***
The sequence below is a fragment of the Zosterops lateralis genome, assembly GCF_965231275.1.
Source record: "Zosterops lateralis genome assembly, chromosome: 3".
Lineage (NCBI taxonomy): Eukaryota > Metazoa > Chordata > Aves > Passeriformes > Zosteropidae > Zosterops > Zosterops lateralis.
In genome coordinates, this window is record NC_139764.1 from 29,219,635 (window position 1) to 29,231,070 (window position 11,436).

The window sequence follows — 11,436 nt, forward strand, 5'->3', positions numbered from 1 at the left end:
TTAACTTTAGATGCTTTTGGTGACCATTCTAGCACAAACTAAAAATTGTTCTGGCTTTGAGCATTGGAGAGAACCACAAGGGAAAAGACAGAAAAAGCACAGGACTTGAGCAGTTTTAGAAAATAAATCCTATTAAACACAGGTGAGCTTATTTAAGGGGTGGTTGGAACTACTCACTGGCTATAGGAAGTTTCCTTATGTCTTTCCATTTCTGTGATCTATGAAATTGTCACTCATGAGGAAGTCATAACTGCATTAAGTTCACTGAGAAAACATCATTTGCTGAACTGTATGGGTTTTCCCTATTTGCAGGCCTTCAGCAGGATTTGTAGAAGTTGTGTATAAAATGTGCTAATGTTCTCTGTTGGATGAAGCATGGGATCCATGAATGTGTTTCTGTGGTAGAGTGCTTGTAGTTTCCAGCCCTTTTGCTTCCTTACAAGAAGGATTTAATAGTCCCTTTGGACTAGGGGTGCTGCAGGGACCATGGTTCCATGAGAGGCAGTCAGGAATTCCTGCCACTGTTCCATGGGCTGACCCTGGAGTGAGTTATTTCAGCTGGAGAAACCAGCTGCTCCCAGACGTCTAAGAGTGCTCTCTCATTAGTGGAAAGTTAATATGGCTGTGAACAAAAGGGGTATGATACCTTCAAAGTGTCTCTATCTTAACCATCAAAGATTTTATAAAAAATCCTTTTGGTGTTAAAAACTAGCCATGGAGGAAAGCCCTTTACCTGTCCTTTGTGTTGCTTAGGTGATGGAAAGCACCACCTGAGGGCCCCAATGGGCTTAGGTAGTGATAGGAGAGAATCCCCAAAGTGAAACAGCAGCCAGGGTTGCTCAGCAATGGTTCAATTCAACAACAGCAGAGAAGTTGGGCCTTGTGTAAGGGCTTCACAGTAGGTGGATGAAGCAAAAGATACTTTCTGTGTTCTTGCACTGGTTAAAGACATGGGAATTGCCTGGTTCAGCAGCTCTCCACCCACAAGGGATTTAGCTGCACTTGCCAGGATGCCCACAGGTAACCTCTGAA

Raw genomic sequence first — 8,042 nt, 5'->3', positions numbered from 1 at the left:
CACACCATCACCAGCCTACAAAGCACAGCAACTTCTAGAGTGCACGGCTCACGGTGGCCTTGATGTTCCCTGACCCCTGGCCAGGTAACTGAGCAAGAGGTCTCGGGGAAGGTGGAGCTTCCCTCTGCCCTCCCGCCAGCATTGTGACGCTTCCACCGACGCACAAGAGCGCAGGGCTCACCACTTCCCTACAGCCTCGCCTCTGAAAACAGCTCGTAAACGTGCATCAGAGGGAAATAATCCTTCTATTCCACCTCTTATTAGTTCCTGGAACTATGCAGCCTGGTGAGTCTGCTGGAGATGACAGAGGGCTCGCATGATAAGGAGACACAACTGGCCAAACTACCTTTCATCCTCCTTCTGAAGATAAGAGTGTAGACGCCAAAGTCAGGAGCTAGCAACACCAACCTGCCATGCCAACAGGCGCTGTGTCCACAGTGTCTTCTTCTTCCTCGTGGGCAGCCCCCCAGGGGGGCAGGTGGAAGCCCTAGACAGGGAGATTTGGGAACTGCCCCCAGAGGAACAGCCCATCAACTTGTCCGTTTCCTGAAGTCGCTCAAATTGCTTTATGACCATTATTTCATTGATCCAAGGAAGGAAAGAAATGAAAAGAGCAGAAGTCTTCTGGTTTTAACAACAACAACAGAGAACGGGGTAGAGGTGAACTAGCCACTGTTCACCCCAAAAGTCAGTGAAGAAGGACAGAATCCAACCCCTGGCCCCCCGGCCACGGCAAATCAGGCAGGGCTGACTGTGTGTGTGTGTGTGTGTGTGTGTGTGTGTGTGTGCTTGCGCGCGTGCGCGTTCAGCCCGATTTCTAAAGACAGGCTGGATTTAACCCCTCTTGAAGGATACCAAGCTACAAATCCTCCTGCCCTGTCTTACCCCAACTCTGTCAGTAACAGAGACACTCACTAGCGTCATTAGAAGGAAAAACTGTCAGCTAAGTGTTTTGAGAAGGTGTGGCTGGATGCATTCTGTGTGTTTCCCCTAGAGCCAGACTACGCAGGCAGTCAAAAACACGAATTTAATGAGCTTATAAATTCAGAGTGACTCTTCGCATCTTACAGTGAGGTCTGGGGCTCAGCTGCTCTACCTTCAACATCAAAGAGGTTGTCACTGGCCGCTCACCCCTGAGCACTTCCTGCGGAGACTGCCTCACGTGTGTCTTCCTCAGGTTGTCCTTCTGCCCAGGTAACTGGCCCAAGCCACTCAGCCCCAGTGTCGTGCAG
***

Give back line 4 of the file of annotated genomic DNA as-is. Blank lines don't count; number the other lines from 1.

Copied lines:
In genome coordinates, this window is record NC_139764.1 from 29,219,635 (window position 1) to 29,231,070 (window position 11,436).